A similar point may be made in respect of the relationship between remote periods in the earth's pre-history and the descriptions provided by contemporary science of the events then occurring. The scientist's way of seeing reality is historically determinate - it evolved at a particular time in a particular cultural form. The events described don't have an absolute autonomy; their autonomy occurs within the context of the relationship between scientific discourse and what it describes. We don't see this; instead by some deft agency a form of knowledge registers the dissociated aspect of its own determining relationship to the past as a free-standing event. The past becomes disengaged from the perspective which yields it. Once it exists, it seems what is known must exist in that form for everybody unconditionally. The contribution the determining context makes in forming an indistinguishable aspect of the events yielded by the scientific interpretation becomes inscrutable. [2/355:2; 2/361:5]



On the Relationship of Mind to What is Known
1.1  

Concerning the view (expressed in notes 4.15.1-10 and 4.17.8-9) that the relationship between autonomous entities (eg the image of a pen resting on the page of a magazine) distinguishes these entities from the apprehending mind; at first sight the claim is confusing because these relationships seem not to distinguish things when the mind apprehends them rightly. In such instances because the pattern of relations between things coincides with the pattern of relations between the ideas of them in the mind, the two are indistinguishable. [2/375:3]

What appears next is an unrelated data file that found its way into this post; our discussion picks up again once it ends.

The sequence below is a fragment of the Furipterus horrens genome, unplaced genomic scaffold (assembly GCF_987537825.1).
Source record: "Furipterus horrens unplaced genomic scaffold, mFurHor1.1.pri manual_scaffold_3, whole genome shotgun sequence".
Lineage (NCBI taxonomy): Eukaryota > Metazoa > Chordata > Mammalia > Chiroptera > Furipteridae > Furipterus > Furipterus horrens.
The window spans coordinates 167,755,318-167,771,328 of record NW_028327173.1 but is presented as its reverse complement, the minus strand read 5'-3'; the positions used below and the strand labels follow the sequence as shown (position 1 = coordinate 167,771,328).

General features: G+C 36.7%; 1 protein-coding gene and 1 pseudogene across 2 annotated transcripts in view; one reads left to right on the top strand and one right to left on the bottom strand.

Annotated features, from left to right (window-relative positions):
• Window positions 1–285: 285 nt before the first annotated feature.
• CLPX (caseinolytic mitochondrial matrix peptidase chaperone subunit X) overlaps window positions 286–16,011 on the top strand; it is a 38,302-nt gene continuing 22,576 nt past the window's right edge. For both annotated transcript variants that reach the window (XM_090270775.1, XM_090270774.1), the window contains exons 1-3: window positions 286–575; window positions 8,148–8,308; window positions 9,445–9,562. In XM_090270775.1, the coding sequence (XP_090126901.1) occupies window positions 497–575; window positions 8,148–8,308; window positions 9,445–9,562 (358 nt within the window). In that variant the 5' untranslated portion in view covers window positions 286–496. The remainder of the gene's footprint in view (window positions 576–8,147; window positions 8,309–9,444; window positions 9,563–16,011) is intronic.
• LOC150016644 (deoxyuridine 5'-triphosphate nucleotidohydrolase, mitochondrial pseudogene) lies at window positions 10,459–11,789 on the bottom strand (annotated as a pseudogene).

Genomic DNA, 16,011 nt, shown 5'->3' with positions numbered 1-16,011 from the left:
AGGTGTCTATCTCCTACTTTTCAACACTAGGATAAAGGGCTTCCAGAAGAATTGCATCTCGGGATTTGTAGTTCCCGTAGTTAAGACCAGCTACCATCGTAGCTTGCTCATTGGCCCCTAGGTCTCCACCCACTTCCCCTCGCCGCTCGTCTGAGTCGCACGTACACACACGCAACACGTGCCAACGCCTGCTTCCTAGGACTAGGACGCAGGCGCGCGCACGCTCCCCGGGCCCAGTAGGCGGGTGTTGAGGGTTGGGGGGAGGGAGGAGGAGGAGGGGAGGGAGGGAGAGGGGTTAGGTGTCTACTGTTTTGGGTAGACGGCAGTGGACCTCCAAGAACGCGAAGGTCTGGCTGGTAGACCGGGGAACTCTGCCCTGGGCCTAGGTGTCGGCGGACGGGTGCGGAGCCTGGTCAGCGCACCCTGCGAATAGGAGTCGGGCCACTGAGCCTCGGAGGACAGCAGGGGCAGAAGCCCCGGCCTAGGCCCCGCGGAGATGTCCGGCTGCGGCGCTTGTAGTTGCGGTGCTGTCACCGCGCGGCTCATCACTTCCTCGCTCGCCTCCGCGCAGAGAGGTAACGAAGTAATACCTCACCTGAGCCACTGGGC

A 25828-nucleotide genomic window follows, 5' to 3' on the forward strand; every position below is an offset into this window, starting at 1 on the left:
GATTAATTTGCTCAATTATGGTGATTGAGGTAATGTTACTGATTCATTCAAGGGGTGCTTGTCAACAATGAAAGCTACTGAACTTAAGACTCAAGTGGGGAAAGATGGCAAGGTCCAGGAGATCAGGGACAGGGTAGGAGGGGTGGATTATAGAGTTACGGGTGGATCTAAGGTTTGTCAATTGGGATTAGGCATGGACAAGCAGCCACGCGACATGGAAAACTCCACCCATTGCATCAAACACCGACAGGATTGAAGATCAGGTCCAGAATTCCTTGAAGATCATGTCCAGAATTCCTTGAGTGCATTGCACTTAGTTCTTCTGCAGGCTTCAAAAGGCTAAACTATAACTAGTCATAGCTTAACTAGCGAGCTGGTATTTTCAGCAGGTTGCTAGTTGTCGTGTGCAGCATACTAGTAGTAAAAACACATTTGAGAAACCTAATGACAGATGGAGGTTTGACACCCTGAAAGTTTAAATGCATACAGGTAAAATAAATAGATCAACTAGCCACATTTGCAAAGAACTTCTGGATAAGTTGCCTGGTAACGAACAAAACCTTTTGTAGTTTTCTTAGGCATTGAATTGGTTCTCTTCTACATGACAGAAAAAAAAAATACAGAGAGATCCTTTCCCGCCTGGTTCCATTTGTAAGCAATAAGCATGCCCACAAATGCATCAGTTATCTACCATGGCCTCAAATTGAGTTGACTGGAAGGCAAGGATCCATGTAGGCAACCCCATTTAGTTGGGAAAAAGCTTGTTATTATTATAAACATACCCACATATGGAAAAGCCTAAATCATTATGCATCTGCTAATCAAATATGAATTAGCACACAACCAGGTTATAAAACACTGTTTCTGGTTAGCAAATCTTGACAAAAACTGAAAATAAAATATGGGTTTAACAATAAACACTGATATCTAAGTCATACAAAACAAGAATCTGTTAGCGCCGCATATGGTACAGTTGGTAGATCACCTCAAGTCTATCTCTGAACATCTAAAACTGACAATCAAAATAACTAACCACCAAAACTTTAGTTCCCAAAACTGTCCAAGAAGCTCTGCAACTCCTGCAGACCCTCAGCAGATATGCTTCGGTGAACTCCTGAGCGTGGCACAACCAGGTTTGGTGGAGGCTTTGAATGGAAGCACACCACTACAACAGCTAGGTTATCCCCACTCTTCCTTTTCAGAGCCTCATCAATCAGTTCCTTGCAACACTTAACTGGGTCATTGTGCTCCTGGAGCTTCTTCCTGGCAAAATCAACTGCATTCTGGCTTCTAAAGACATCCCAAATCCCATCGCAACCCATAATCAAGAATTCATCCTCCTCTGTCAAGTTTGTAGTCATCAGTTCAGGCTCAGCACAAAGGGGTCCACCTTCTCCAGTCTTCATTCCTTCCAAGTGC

1.2

Nevertheless the determining relationships between the entities conceived do distinguish them from our concepts or experiences of these relationships (though the distinction can only be pursued through the ideas and experiences we have of things) and as far as our experience of this difference is concerned it is that the mind's arrangements may encounter a resistance which manifests itself as a pattern we don't control disrupting the arrangements intended to comprehend it. This disruption is beyond the mind in the sense of not being part of its arrangements, not in the sense it isn't conceived or experienced. [-]

1.3

Contrary to our impression of being 'behind' the thinking, the mind doesn't stand outside this process, but becomes distinguishable from it by a shift of aspect - as an organising presence within the medium of reality expressed. Thus can the apprehending mind become indistinguishable from what is expressed or experienced (as the dancer from the dance), yet remain distinguishable by its affinities - establishing its identity as something distinct from the medium in which it invests itself. The beguiling idea of mind standing apart renders the concept of mind impotent in dualist thinking - reinforcing the point that 'nothing can be done from outside'. The alternative notion of mind as a distinct (not a separate) entity presupposes overlapping. The corollary of this view that the mind doesn't stand outside the world it organises (despite the knower's impression of disengagement) is that it isn't in a position to apprehend the relationship between the ideas and experiences it is deploying and the forms of life they express or represent, or indeed its own relationship to what is expressed. [2/393:1]